Getting a job is hard. Getting a job when you’re autistic is really hard. Keeping a job as an autistic…even harder. I have managed to be employed for the past five years since I finished graduate school. Honestly, I am not sure how I have done it successfully. I know it has taken a lot of hard work, help, understanding from other people, and luck.
I recently completed the job interview process and ultimately ended up starting a new job in July of 2019. It is my second real job. As I embark on this new journey, I am using my previous job experience to inform how I approach this job. I know what works and what does not, and I somewhat understand the things I will need help or extra time with.
An interesting note is that I did not have to disclose my autism diagnosis at this job. The person who recommended me for the position took care of that. When she recommended me for the job, she told the person who would become my boss that I was autistic, and she took time to educate him on what that meant for me. At some point, I would like to tell my coworkers. I have not decided the best route to take in that regard.
Since this is a relatively new position for me, I do not yet have an established relationship with my supervisor. I have been in touch with human resources regarding accommodations but nothing has been made official. In my previous job, I did have official accommodations, such as putting my schedule online for everyone to know when I would be in or out of the office, using written communication over verbal communication whenever possible, and the use of a job coach.
I love my new job. I like the people I work with and they treat me well. They respect me and my differences. I know that I am fortunate. That being said, they have yet to see me really struggle, and I know the day will come. There are already challenges I face on a daily basis. Some are new to this job. Some I have struggled with in previous employment stops as well.
Working Appropriately, Professionally, and Socially
The biggest challenge I face as an autistic individual is working appropriately, professionally, and socially with my coworkers. There are five people on the team I work with on a daily basis. That means that every workday, I have to be “on.” I put on my “mask” and get on with it. I work really hard to limit my rocking and stimming. I try to look at the top of my coworkers’ heads in an attempt to make eye contact. I focus very hard in engaging in back-and-forth conversation, beyond my typical question-and-answer style. I spend more energy and effort on acting not autistic than I do on completing my actual job.
Dealing with Sensory Input
Another huge challenge is the additional sensory input that comes with working in a shared office environment. The worst part is that much of it is uncontrollable. In a shared environment, it is not possible to control the thermostat, the lighting, the noise, or smells. About the only sense I have some sort of control over on a daily basis at work is who touches me, because I shy away from pretty much all physical contact.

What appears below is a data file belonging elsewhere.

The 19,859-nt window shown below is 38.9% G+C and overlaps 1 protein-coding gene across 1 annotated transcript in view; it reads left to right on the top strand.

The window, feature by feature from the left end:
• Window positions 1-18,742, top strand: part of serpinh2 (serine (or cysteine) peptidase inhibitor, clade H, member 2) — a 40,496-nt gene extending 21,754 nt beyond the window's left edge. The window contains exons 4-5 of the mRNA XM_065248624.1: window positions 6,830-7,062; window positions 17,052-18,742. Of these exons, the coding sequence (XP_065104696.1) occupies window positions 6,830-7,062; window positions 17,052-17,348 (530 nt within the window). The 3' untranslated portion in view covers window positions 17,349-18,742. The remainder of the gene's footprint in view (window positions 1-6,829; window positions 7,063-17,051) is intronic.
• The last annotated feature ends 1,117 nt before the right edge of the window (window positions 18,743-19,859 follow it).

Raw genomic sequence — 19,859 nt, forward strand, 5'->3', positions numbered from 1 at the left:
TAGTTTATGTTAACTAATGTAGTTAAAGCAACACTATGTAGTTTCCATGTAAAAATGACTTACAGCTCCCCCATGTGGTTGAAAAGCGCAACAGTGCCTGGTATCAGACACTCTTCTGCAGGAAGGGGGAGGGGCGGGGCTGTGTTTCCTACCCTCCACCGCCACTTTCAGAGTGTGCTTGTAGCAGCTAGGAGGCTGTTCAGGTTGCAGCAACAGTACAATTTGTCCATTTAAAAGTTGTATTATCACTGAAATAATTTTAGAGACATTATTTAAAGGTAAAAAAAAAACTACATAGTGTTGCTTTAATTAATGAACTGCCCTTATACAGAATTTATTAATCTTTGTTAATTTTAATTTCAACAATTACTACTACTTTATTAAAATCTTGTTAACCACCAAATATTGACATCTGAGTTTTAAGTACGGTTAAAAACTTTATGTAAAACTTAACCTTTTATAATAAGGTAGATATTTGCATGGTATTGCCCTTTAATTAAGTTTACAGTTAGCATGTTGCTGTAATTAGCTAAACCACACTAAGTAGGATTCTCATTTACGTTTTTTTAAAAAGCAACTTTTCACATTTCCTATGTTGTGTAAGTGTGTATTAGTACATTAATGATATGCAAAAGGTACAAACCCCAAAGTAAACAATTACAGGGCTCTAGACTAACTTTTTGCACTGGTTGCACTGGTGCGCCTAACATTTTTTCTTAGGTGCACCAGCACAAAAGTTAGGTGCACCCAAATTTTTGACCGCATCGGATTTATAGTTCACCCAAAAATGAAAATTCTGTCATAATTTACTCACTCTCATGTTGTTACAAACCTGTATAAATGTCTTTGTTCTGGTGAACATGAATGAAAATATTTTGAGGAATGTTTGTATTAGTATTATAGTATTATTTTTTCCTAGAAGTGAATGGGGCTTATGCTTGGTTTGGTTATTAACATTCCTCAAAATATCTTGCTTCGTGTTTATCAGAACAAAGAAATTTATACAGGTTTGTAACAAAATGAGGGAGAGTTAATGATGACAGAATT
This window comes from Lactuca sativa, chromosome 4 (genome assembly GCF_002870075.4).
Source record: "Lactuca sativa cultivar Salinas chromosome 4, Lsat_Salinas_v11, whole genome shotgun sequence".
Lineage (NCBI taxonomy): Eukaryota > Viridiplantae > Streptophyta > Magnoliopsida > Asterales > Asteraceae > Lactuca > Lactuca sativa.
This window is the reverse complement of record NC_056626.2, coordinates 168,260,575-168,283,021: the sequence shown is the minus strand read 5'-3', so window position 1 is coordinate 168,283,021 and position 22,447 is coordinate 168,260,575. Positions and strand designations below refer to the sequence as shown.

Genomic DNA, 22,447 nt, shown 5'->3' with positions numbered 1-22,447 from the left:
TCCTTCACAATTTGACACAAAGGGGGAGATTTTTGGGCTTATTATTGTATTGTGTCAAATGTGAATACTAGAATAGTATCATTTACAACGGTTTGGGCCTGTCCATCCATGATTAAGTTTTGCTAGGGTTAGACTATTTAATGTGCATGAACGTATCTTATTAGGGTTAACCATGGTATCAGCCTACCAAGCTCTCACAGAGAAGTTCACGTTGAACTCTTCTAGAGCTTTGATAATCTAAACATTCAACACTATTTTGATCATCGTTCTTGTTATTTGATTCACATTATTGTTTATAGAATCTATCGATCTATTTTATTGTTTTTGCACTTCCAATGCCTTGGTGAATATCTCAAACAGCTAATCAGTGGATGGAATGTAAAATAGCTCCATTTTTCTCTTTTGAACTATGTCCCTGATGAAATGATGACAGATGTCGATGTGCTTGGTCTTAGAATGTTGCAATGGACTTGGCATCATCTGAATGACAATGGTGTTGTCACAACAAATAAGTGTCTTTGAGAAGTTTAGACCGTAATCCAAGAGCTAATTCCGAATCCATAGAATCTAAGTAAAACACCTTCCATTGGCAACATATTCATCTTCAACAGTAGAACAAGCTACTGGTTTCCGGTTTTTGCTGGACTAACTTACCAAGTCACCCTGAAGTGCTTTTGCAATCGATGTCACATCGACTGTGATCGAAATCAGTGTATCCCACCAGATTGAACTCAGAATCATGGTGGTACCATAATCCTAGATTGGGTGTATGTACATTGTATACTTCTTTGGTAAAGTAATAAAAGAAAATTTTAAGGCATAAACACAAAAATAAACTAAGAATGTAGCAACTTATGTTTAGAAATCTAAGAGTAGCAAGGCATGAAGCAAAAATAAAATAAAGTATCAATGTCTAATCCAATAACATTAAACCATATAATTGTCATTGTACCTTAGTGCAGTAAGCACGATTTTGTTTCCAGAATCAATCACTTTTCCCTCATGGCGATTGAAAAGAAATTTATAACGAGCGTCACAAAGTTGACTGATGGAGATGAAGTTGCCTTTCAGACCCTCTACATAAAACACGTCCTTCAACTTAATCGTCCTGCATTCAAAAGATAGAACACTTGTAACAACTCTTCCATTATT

My coworkers do a great job of including me. They invite me to lunch every day; they ask me questions when I am quiet; they check in to see how I am doing. But sometimes, it is too much and I need to get away. I go to my car in the parking garage as quickly as I can and I let myself rock.
Time distribution, task completion, and organization are also challenges that I face as an employed autistic person. It is hard to organize my time when I have more than one thing going on at work, especially when I really enjoy one of the things I am working on more than the other. It is so easy for me, as it is for many autistic people, to get sucked in to something, to become hyper-focused and lose track of everything else. I can spend the whole day working on a project or working on perfecting a small part of a project, when it is not where my time should have been focused.
I am not very good at knowing when something does not have to be perfect to be finished. I have some obsessive tendencies and want everything to be exactly right before I turn it in. I am learning that there are some times when it is okay to turn in an “iteration” of a project to get feedback, rather than try to turn in something perfect on the first try.
I have to work very hard at staying organized, especially now that it seems almost everything is digital. When I was growing up, it was easier because someone could tell me where to put my physical items and I could follow directions. Now that everything is stored on a computer, a hard drive, or in the cloud, it is imperative that I clearly label what I am working on and not just leave it on my desktop. It needs to go in a labeled folder, not only so that I can find it at a later date but also so that my coworkers can get to it if necessary.
Employment is Worth the Challenges
Being employed as an autistic individual is obviously not without its challenges; however, it is also worth it. If a person with autism can find work that provides the mental stimulation the individual prefers along with a job that is enjoyable, then they should not pass up that opportunity. I am thankful every day for my job and what it contributes to my life. It gives me a sense of purpose and a sense of direction. It allows me to push myself and continue to grow rather than staying in my comfort zone. I would not be the person I am today had I not started this employment journey.
Erin McKinney is an autistic individual who uses her own experiences to educate others about autism and the challenges that come with it, especially once autistics reach adulthood. She currently works for the Memphis Grizzlies of the National Basketball Association. Some of her interests include basketball, LEGOs, puzzles, and board games.